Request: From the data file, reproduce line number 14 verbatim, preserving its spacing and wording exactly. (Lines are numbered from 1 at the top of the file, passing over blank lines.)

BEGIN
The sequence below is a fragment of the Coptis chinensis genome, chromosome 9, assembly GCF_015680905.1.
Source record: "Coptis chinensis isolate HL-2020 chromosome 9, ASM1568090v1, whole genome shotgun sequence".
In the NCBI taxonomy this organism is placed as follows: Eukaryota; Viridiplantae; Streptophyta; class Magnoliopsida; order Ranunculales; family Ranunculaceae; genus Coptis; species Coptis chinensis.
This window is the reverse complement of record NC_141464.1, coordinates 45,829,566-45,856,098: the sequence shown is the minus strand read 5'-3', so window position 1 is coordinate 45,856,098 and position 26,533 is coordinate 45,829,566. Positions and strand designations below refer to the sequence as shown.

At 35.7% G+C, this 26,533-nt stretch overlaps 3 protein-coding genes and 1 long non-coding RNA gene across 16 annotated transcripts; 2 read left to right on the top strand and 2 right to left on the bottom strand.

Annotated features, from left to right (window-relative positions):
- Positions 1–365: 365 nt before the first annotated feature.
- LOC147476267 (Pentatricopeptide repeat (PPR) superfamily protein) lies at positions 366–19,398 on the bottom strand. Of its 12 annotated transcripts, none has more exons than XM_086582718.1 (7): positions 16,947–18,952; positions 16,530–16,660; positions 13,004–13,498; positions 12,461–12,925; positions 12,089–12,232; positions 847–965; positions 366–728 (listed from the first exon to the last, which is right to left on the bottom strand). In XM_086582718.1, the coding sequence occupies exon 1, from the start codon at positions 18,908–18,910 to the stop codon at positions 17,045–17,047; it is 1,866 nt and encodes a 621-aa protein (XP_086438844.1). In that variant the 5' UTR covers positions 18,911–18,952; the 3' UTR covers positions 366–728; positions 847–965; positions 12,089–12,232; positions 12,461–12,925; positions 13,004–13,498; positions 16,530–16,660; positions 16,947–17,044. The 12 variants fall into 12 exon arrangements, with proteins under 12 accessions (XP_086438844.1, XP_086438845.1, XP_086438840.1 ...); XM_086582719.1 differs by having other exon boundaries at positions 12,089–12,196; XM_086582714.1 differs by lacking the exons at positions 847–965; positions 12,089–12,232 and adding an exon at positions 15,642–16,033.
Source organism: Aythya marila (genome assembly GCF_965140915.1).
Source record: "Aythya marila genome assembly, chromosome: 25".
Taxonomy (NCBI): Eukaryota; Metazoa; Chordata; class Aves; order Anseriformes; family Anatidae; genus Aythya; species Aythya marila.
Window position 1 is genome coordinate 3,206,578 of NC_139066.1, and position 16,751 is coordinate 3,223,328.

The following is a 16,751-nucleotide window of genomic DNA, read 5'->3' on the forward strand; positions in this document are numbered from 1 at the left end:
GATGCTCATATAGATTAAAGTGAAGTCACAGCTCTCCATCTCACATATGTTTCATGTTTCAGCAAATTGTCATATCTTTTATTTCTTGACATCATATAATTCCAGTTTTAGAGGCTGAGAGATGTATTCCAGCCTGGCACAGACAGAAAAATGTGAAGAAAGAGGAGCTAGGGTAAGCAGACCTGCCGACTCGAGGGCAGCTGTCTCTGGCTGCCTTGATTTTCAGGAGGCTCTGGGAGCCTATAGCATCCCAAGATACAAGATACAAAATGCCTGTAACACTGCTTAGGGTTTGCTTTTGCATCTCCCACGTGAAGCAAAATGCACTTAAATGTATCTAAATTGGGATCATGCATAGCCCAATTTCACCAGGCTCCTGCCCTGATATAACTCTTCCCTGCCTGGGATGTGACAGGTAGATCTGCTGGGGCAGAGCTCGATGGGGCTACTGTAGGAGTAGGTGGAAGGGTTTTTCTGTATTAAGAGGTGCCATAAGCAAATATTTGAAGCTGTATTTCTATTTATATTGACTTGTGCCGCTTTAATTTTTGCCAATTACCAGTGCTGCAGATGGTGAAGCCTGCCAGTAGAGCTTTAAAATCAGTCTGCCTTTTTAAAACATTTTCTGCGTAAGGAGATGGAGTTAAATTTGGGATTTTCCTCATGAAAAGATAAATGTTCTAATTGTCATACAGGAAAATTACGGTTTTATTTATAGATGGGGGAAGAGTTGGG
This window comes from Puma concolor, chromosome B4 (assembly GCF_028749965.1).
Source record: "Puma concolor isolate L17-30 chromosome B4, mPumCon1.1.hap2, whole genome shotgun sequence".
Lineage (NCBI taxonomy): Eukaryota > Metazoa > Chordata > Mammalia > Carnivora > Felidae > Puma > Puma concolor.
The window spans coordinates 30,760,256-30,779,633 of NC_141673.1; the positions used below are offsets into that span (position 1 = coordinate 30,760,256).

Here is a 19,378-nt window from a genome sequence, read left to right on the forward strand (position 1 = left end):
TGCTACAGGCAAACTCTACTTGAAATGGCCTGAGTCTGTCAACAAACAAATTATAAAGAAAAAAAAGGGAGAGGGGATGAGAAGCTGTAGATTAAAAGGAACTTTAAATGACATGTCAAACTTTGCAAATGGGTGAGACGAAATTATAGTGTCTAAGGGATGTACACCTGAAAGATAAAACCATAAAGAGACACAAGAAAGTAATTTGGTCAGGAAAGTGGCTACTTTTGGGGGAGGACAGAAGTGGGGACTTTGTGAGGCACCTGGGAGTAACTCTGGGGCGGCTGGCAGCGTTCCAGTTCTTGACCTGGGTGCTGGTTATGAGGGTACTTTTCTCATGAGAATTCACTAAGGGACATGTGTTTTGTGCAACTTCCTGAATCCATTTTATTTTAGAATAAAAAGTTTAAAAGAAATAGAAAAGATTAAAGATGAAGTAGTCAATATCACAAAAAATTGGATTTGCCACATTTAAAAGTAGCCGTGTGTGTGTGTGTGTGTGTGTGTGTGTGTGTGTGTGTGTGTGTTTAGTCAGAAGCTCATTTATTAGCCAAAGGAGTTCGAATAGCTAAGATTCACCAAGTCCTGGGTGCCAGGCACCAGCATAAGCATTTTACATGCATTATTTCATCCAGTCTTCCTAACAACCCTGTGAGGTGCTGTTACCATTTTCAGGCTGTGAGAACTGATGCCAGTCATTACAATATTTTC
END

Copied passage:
GATGCTCATATAGATTAAAGTGAAGTCACAGCTCTCCATCTCACATATGTTTCATGTTTCAGCAAATTGTCATATCTTTTATTTCTTGACATCATATAATTCCAGTTTTAGAGGCTGAGAGATGTATTCCAGCCTGGCACAGACAGAAAAATGTGAAGAAAGAGGAGCTAGGGTAAGCAGACCTGCCGACTCGAGGGCAGCTGTCTCTGGCTGCCTTGATTTTCAGGAGGCTCTGGGAGCCTATAGCATCCCAAGATACAAGATACAAAATGCCTGTAACACTGCTTAGGGTTTGCTTTTGCATCTCCCACGTGAAGCAAAATGCACTTAAATGTATCTAAATTGGGATCATGCATAGCCCAATTTCACCAGGCTCCTGCCCTGATATAACTCTTCCCTGCCTGGGATGTGACAGGTAGATCTGCTGGGGCAGAGCTCGATGGGGCTACTGTAGGAGTAGGTGGAAGGGTTTTTCTGTATTAAGAGGTGCCATAAGCAAATATTTGAAGCTGTATTTCTATTTATATTGACTTGTGCCGCTTTAATTTTTGCCAATTACCAGTGCTGCAGATGGTGAAGCCTGCCAGTAGAGCTTTAAAATCAGTCTGCCTTTTTAAAACATTTTCTGCGTAAGGAGATGGAGTTAAATTTGGGATTTTCCTCATGAAAAGATAAATGTTCTAATTGTCATACAGGAAAATTACGGTTTTATTTATAGATGGGGGAAGAGTTGGG